Provide a package to attract and keep the right talent.  The benefits package gets people in the door to make them excited about the opportunity, but it doesn’t always keep them there because priorities change.  This is a delicate balance.  I have seen pet insurance coverage, college tuition reimbursement, family leave, etc.  These are great but what if you don’t have a pet or don’t have time for college.  There are some benefits that are great for some but not for all.  Here is the biggest thing, if you say you have a benefit, then honor that benefit.  I have been a part of a company that touted that they sent developers to conferences and professional development courses, but they never approved any of the requests.  We had 100% turn over in less than 2 years for a team of 11 developers at that company.  Not because of that one issue, but you can imagine what the rest of the culture was like.


When interviewing candidates make sure you are giving them the correct information and not the smoke and mirrors to get them to accept.  If you have problems, then put them on the table.  I don’t like wasting my time on a company that told me one thing, but then I saw the truth and it was nothing like what they provided in the interview.  The interview is your first step to setting up your culture with a no BS information session.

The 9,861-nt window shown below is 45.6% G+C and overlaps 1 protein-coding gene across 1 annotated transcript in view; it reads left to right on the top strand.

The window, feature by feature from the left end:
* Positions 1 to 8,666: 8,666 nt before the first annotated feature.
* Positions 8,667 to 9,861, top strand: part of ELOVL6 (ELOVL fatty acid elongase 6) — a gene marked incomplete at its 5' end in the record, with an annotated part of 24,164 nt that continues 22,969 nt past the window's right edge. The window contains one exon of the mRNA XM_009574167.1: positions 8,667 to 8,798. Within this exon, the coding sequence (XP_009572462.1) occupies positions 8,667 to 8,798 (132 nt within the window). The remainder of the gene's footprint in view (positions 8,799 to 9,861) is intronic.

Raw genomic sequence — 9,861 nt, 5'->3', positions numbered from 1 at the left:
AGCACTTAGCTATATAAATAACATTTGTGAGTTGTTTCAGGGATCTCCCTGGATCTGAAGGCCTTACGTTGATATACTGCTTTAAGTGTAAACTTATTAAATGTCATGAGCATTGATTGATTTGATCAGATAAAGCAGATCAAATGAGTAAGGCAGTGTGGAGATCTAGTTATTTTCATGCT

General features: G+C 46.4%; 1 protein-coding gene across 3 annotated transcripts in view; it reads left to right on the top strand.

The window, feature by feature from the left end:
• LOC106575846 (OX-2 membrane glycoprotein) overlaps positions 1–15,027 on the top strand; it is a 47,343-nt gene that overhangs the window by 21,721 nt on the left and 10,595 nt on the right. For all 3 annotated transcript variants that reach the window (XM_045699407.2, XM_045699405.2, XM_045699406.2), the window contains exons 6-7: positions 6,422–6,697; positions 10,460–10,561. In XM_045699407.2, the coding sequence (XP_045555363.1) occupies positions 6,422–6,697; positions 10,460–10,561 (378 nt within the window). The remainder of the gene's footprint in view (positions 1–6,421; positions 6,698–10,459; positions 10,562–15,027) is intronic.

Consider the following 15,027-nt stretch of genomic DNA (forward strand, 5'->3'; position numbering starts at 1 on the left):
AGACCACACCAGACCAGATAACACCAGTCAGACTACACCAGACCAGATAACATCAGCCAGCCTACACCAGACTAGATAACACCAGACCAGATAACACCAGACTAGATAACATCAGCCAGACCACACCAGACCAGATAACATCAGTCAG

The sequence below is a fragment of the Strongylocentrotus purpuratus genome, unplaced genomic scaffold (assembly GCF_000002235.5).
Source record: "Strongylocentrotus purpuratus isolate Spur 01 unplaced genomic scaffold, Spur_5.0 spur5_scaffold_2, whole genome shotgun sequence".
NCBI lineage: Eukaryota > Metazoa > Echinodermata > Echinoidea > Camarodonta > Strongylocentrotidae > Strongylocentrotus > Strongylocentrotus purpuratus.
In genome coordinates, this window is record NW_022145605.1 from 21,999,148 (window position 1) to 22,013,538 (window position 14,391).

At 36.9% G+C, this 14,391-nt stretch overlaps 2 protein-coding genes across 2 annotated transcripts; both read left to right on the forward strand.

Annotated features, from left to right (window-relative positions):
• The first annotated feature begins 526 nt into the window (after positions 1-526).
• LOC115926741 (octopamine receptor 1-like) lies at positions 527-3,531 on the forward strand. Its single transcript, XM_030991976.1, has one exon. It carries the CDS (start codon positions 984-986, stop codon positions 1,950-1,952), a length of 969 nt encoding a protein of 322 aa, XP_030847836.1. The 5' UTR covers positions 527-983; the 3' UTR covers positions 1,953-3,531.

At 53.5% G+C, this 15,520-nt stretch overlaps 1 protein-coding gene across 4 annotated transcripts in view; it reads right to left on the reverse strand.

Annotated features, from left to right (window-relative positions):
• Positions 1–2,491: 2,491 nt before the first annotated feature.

The opposite is true.  If the candidate does not meet your culture needs and characteristics, then don’t hire them.  Your culture is what makes people happy and keeps people productive.  If you hire someone that injects their own culture and doesn’t fall in line with yours, then you will see the change.


Set your culture expectations from the start.  Have new hires know what the culture is with everyone operating the same and instituting that knowledge across the board.  You will not always be around, but you want your team to embody the culture that you need to accomplish your mission.   There is ownership in this.  It is not just your team.  It is the team.  The team members have as much ownership in the final product as you do.  You need to present that way to them and show that you are doing the same thing and providing the same day to day work ethic and culture characteristics that you expect out of them.